In the world of skiing, there are two kinds of skiers. Those who like to stay on groomed runs and be guided gently around obstacles and those who like to ski the whole mountain and ski towards the obstacles. That is called freeriding.
Manmade jumps, rails and half pipes are rejected in favor of the drops, jagged cliffs, and deep chutes created by mother nature.
The sport of freeriding took off in the 1990's and is now one of the fastest growing disciplines in skiing.
Given the risks inherent with the terrain, it attracts some of the bravest and most adventurous skiers in the world. But - as we first reported last March - even among that group, 15-year-old Jacob Smith stands out. We thought you should see what he does, because he cannot.
This is Big Sky, Montana – home to some of the steepest and most challenging ski slopes in the country.
And that is Jacob Smith who is blind. Three years ago, he was just 12 years old as he made his way to the top of the 11,000 foot high lone peak to ski down it.
Jacob drops into the Big Couloir – a narrow, rock-walled, 1,400 foot chute. That dot is him… making his way turn by turn. A wrong move can be catastrophic. The run has a 50-degree slope, which means if you slip down the couloir, there is little chance you can stop yourself.
Jacob Smith: When you're standing at the top, you feel like if you move, you're gonna die.
Sharyn Alfonsi: And that's the moment most people would say, "You know what? Maybe not a good idea."
Jacob Smith: Yeah, but I'm kinda just, like, "Well, I'm already up here. So I've gotta make it (LAUGH) down somehow."
He did. And became the only legally blind athlete to ski the legendary run.
Sharyn Alfonsi: How did you feel when you made it to the bottom?
Jacob Smith: Excited that I did it. I didn't crash. I thought it was awesome. And then-- I guess we made it four more times, so I just (LAUGH) wanted to do it again.
Sharyn Alfonsi: You were testing your luck that day.
Jacob Smith: Yeah.
Jacob is still testing his luck and good sense. We met him in January at a junior regional freeride tournament in Big Sky. He's now 15 years old, competing against 40 other teenage daredevils, all of whom can see perfectly well.
This time, the background for all of the competitors' spectacular experiment with gravity was another triple diamond chute, appropriately named D.T.M.
Sharyn Alfonsi: DTM stands for...?
Jacob Smith: Don't Tell Mama. (LAUGH)
Sharyn Alfonsi: It is an insane run. Like, a 45 degree slope.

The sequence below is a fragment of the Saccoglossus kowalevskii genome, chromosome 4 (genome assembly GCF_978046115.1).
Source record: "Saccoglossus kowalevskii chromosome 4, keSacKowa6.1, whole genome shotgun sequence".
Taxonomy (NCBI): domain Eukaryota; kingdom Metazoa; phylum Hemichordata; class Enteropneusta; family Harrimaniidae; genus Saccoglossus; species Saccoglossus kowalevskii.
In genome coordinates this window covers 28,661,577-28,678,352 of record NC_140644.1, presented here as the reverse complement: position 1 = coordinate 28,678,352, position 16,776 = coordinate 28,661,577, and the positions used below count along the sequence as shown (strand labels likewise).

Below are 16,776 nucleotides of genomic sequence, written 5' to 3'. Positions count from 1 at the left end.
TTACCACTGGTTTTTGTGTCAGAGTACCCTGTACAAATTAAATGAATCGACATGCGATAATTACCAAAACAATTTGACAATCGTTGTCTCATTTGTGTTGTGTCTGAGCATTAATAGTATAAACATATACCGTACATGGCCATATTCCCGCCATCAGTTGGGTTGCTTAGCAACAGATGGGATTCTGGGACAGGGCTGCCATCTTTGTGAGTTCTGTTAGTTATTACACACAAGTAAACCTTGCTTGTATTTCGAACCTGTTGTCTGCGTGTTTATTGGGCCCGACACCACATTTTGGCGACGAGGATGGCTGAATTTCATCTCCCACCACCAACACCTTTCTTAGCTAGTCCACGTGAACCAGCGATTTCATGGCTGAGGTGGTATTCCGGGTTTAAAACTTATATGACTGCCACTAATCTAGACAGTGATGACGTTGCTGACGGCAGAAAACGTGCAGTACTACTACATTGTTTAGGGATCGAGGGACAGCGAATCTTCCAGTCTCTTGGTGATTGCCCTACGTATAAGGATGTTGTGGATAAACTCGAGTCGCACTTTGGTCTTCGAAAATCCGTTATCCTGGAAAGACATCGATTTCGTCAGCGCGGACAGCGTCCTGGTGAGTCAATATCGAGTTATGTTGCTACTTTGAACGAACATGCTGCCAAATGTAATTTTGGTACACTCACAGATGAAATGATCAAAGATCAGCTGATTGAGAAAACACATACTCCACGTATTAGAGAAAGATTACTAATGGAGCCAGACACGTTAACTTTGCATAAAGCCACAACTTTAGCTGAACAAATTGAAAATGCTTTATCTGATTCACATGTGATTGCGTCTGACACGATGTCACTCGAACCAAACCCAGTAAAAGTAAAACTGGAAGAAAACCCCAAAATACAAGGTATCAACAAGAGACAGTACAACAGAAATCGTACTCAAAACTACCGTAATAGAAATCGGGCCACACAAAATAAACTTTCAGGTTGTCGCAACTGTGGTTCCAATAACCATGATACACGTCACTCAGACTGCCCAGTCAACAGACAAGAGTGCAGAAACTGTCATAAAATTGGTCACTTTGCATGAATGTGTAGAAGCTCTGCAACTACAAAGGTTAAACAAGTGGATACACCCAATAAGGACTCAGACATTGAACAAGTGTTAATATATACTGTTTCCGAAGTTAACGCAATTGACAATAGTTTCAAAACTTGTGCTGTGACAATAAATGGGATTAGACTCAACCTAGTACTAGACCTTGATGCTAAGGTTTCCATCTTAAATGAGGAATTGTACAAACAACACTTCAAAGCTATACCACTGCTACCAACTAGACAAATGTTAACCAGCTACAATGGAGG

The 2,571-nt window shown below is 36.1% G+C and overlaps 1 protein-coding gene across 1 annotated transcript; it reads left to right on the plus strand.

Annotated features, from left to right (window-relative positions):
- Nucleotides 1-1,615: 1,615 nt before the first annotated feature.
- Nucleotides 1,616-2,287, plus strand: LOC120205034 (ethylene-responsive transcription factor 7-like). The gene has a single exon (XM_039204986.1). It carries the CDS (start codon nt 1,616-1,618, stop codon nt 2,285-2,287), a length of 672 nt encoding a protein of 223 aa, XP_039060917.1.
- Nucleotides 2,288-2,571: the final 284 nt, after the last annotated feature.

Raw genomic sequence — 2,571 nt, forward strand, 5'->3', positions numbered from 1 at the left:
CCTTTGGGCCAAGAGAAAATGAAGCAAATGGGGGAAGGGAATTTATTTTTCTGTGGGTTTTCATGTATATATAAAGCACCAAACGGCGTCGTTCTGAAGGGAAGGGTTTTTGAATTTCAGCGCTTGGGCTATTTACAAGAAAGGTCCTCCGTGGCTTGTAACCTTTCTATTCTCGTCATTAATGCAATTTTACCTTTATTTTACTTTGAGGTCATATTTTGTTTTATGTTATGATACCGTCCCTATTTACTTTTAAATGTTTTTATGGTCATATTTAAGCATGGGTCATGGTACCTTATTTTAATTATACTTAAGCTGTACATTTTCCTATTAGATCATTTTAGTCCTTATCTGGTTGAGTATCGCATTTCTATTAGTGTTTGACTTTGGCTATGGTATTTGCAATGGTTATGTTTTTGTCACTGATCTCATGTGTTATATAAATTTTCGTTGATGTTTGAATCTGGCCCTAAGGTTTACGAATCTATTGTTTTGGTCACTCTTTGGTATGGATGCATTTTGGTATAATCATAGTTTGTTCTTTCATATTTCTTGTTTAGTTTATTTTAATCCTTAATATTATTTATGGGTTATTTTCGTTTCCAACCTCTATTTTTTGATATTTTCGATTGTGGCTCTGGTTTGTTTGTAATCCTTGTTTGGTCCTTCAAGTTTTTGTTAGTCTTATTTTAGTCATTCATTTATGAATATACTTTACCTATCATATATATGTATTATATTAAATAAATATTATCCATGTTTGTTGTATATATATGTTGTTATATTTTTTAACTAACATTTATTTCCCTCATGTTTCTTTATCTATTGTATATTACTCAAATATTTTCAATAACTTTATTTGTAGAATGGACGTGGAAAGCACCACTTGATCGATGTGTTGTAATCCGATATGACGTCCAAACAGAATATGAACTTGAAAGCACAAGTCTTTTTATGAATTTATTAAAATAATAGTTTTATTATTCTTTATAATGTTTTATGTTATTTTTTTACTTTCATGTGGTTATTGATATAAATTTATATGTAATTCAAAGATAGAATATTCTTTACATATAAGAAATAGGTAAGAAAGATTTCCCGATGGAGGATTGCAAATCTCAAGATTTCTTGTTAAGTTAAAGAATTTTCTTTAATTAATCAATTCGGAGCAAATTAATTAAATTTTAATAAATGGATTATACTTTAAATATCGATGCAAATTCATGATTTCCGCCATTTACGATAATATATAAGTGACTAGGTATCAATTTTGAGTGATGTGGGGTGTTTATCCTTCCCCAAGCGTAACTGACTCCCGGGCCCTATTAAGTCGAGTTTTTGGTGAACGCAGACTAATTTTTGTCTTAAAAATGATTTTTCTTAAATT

Jacob Smith: Yeah.
Sharyn Alfonsi: Do the judges give you any slack for-- for being blind?
Jacob Smith: No. Zero.
Sharyn Alfonsi: Do you think they should?
Jacob Smith: No. I don't. I wanna be treated normal so I compete with other sighted skiers.
It's not an insignificant difference. We worked with his doctors and our graphic artist to show roughly what Jacob can see on a run. He has extreme tunnel vision – and no depth perception on top of that – it's blurry – his visual acuity is rated 20/800, four times the level of legal blindness. Think of the big E on the eye chart. He would need it to be blown up four times in order to see it from 20 feet away.
So how does Jacob ski like this? His family keeps him on course.
On competition days, his little brother, Preston, patiently helps him hike to the top of the venue. It's so high, the lifts won't take you there.
Then his father, Nathan, helps him get down.
Jacob has a two-way radio turned up high in his pocket. His dad is on the other end at the base, somehow, calmly, guiding him down.
Nathan Smith: It's on me to make sure I don't let him down, that I get him in trouble, you know, that I-- I have to guide him through narrower chutes or not go off a cliff.
Sharyn Alfonsi: You have to be his eyes.
Nathan Smith: Yeah.
Sharyn Alfonsi: And there can't be a delay? He can't say, "Are you sure, Dad?"
Nathan Smith: No.
Sharyn Alfonsi: Have-- have you ever missed it? Have you ever said, "Oh gosh, I forgot to tell him about that," or, "I didn't see that"?
Nathan Smith: Oh yeah, all the time. But his adaptation is pretty amazing.
Sharyn Alfonsi: How much do you trust him?
Jacob Smith: I mean, enough to turn right when he tells me to. (LAUGHTER)
Andrew Smith: Jacob's just putting his all into my dad's voice. It's crazy, skiing, just listening to someone, "Turn there, turn there."
Sharyn Alfonsi: Could you ski like that?
Andrew Smith: It's like closing your eyes, basically. It would be so hard.
Jacob's siblings are all competitive skiers. Andrew is 17, Preston is 14 and Julia is 12.
Sharyn Alfonsi: Do the other competitors know that he's blind?
Andrew Smith: Some do. But they always, like, announce it over the, um, intercom that, like, "Blind skier Jacob coming down the hill."
Andrew Smith: That's when everyone turns and looks. "Oh, it's a miracle. Look at him."
Sharyn Alfonsi: Would you know if you didn't know?
Preston Smith: He's-- he's-- he's such a good skier for legally blind. Every-- everybody's, like "--No way."
Andrew Smith: They just get mad at him if he's in the way instead.
Julia Smith: If we tell anybody that he's legally blind, then nobody believes us. The just give us a bad look.
Jacob was born with vision. Soon after he learned to walk, he was on skis. Family vacations were spent bombing down the trails in big sky with his family.
But it was back home, at their ranch in North Dakota, that an unexpected obstacle changed Jacob's life. He started getting headaches and began bumping into things. He was 8 years old.
Jacob Smith: I, like, ran into a wall or somethin'. And my mom saw. And then it was, like, two days after I went to the eye doctor . And he took one look at my eyes, looked at my mom, and then just asked, like, which hospital do you want," 'cause my optic nerve was swelling and bleeding.
Sharyn Alfonsi: Did you have any sense that things were going wrong up until that point?
Jacob Smith: No.
That day, Jacob was flown to the Masonic Children's Hospital in Minneapolis where he underwent an emergency 12-hour surgery after an MRI revealed a cancerous brain tumor the size of a softball that was crushing his optic nerve.